Occupy Wall Street (Stock Photo) Courtesy: Getty Images
NEW YORK (AP) - About 100 members of Occupy Wall Street returned Tuesday to the small plaza near the New York Stock Exchange that once teemed with thousands of people protesting financial inequality, marking the second anniversary of their movement's beginnings.
Small groups of protesters marched around the streets near Zuccotti Park in the morning, while another march to Washington Square Park clogged sidewalks in the early afternoon. The protesters were scattered in smaller groups around New York City.
An "assembly for the 99 percent" was held in the afternoon at Zuccotti, a nod to the massive general assembly meetings that were held on a daily basis in the park at the height of the movement.
"We're still out here fighting for economic justice. The bankers still have all the power," protester Linnea Paton said. "They've bought our government and we need a people's movement to do that, and the movement is still here."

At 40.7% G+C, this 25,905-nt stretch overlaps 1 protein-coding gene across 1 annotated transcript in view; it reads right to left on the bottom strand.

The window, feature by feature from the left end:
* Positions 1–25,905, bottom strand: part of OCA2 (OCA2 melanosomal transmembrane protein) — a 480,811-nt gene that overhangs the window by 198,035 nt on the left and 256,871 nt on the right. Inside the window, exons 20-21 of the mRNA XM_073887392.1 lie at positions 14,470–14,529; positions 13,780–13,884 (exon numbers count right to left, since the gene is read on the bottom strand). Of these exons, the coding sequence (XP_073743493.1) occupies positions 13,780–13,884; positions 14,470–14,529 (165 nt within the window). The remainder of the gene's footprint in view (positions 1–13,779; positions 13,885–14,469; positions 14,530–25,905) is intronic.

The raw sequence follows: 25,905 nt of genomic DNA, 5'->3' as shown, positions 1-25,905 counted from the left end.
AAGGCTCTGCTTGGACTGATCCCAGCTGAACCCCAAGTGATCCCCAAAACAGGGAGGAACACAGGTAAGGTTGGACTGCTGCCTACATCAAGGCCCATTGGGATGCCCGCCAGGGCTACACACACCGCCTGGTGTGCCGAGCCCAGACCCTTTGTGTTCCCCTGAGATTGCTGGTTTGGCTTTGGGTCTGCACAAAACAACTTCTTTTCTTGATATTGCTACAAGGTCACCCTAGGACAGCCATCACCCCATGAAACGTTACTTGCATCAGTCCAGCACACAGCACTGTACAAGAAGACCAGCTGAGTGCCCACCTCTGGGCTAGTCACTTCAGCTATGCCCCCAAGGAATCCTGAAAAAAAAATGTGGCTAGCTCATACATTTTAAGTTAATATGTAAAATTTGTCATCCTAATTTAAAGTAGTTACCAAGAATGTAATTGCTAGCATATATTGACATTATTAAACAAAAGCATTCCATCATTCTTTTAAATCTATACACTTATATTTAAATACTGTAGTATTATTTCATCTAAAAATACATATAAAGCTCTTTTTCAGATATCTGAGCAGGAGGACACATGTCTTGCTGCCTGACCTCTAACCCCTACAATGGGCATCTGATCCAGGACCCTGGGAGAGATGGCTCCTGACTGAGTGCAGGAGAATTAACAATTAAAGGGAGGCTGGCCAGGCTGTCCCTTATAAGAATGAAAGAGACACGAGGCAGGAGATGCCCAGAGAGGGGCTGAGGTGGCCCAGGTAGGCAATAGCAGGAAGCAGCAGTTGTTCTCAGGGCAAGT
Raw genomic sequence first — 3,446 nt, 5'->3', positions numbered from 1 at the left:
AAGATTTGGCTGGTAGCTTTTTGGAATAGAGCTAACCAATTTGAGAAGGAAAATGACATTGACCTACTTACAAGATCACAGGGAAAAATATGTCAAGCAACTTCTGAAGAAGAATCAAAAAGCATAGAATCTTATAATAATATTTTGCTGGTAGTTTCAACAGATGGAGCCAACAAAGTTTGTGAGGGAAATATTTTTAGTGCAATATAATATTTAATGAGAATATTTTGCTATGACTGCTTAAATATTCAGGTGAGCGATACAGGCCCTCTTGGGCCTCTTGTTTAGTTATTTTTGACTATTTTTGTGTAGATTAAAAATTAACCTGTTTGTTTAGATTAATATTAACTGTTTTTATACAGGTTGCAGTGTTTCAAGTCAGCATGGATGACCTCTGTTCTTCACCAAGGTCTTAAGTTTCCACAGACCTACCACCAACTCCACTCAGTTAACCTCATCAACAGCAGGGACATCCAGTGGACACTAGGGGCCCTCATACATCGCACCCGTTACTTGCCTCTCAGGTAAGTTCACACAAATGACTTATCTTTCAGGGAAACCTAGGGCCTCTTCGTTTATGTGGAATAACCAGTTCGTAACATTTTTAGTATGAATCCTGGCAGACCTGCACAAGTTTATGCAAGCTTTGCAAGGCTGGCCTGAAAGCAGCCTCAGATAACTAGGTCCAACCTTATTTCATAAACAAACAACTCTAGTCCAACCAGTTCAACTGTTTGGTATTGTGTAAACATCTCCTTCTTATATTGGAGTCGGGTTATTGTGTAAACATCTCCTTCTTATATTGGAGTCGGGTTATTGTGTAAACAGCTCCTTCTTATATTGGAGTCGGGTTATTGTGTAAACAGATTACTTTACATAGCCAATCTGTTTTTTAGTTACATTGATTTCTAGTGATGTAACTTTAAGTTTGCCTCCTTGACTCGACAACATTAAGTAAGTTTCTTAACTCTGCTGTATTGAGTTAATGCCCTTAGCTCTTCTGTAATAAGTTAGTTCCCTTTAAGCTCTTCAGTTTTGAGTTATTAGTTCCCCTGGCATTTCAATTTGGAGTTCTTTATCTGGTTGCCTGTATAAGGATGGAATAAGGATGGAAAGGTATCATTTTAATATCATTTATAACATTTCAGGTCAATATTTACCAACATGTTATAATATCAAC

But the movement has splintered since Mayor Michael Bloomberg had police raid the park and break up the encampment in November 2011. Without leaders or specific demands, Occupy turned into an amorphous protest against everything wrong with the world.
Occupy was perhaps at its most effective in the aftermath of Superstorm Sandy, when organizers played a leading role in grassroots disaster relief across the city. They organized donation hubs, delivered food and medications to elderly storm victims and helped people repair their homes, among other volunteer efforts.
"We're here to celebrate two years: We're still here, still fighting, still strong," protester Sumumba Sobukwe told a small crowd gathered on the steps leading into the park. "And we're still Occupy."